The potatoes, with their tangy sauce of vinegar and garlic, are a great side with chops. Here alongside a thick-cut chop of ibérico pork. (The accompanying salad-relish is sliced oranges, grapefruit, avocado and red onion with olive oil.)

Red potatoes keep their shape.

Another way to serve the potatoes--topped with fried egg.

Potatoes with Garlic Dressing
Patatas al Ajo Cabañil

Rinse potatoes after slicing.

Serves 6 as a side dish.

2 pounds red potatoes
1 ½ cups olive oil
4-10 cloves garlic, coarsely chopped
½ teaspoon coarse salt
1/8 teaspoon cumin seeds
Red pepper flakes (optional)
1/3 cup white wine vinegar
¼ cup water
Chopped parsley

Peel the potatoes and cut them crosswise into ¼-inch slices. Place the slices in water. Drain the potatoes and pat dry on kitchen towels.

Moderate heat so potatoes cook gently in olive oil.

Heat the oil in a deep skillet. Add half the potato slices and cook them on moderate heat, turning gently, until they begin to turn golden and are just tender, 8-10 minutes. Skim the potatoes out of the oil and place them in a bowl (no need to drain on paper towels). Add remaining potatoes to the pan and cook them in the same manner. Remove.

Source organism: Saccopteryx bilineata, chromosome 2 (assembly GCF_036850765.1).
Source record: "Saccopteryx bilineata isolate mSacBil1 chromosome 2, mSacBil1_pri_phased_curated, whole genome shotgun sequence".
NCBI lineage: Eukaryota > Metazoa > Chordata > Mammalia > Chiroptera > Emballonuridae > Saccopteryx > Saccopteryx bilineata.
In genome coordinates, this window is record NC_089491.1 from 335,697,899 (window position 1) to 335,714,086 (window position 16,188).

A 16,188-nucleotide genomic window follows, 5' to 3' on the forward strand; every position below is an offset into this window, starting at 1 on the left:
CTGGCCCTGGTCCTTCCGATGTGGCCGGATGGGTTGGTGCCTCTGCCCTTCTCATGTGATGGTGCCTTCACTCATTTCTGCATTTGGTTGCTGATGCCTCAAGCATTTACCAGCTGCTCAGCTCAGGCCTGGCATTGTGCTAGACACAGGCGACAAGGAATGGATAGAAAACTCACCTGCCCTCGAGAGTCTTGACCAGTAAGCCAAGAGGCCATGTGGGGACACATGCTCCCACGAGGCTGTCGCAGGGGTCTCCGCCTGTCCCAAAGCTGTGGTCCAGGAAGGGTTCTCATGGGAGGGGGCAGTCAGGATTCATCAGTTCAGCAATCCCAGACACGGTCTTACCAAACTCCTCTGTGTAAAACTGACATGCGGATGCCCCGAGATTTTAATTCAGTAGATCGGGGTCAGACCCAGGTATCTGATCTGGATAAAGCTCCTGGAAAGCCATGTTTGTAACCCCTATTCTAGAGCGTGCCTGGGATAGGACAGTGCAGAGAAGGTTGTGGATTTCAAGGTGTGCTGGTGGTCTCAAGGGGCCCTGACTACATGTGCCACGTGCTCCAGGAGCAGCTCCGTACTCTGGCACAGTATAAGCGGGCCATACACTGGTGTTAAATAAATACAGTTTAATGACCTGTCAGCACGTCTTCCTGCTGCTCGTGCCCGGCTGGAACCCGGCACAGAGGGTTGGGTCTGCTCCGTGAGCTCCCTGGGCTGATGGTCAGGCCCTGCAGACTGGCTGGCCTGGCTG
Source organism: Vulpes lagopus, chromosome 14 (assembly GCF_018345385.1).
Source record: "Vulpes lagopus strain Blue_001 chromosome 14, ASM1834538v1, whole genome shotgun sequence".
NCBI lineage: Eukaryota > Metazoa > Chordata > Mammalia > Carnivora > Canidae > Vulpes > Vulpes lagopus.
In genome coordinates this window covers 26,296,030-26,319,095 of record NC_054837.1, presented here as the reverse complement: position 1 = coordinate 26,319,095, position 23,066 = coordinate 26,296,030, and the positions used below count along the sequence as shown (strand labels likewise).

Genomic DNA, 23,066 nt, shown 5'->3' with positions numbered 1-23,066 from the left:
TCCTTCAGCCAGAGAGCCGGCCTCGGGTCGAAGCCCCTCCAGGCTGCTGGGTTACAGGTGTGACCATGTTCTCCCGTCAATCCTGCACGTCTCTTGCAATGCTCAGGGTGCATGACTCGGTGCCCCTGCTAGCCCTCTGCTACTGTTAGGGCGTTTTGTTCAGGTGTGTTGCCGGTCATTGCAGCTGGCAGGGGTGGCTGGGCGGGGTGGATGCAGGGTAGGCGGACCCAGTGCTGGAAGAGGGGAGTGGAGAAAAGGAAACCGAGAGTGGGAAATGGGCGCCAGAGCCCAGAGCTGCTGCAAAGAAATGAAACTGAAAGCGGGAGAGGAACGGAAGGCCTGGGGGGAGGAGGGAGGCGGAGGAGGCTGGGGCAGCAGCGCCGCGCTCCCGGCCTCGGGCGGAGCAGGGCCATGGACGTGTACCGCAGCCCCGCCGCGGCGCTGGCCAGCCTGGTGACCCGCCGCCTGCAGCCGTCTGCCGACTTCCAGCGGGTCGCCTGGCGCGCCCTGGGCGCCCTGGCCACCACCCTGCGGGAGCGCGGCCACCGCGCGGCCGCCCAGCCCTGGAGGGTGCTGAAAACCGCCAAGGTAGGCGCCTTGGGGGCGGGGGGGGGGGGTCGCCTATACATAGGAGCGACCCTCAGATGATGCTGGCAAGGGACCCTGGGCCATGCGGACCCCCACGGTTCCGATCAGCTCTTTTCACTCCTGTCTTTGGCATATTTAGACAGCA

When oil has cooled slightly, strain it into a jar and save for another use.

Place the coarsely chopped garlic in a mortar with the coarse salt, cumin seeds and red pepper flakes, if using. Crush the garlic to a smooth paste. Stir in the vinegar and water.

Return the potatoes and residual oil to the skillet on medium heat. Pour the garlic-vinegar mixture on top of the potatoes and gently combine them without breaking up the potatoes. Season with salt. Cook until all the liquid has cooked off, 5 minutes.

Serve the potatoes hot or room temperature, sprinkled with parsley.

Saturday, January 18, 2020


“Bring me broccoli plants,” I told my sometimes-gardener. But, when I went out to the huerta (kitchen garden), I found a row of baby cabbage plants instead of broccoli. “That’s all there were,” he said. Cabbage is a vegetable I like, sure, but I rarely eat more than a couple heads of it in a season. This is going to be the Year of the Cabbage.

Cabbages in the garden.

So far, it’s turning out to be a season of good fortune. The small cabbages are sweet and crisp, a delight in coleslaw and stir-fries. Plain, “boiled” cabbage makes an easy side dish, seasoned with a refrito of olive oil, garlic, pimentón (paprika) and a dash of vinegar. Yet to come, my version of stuffed cabbage (see link to that recipe below).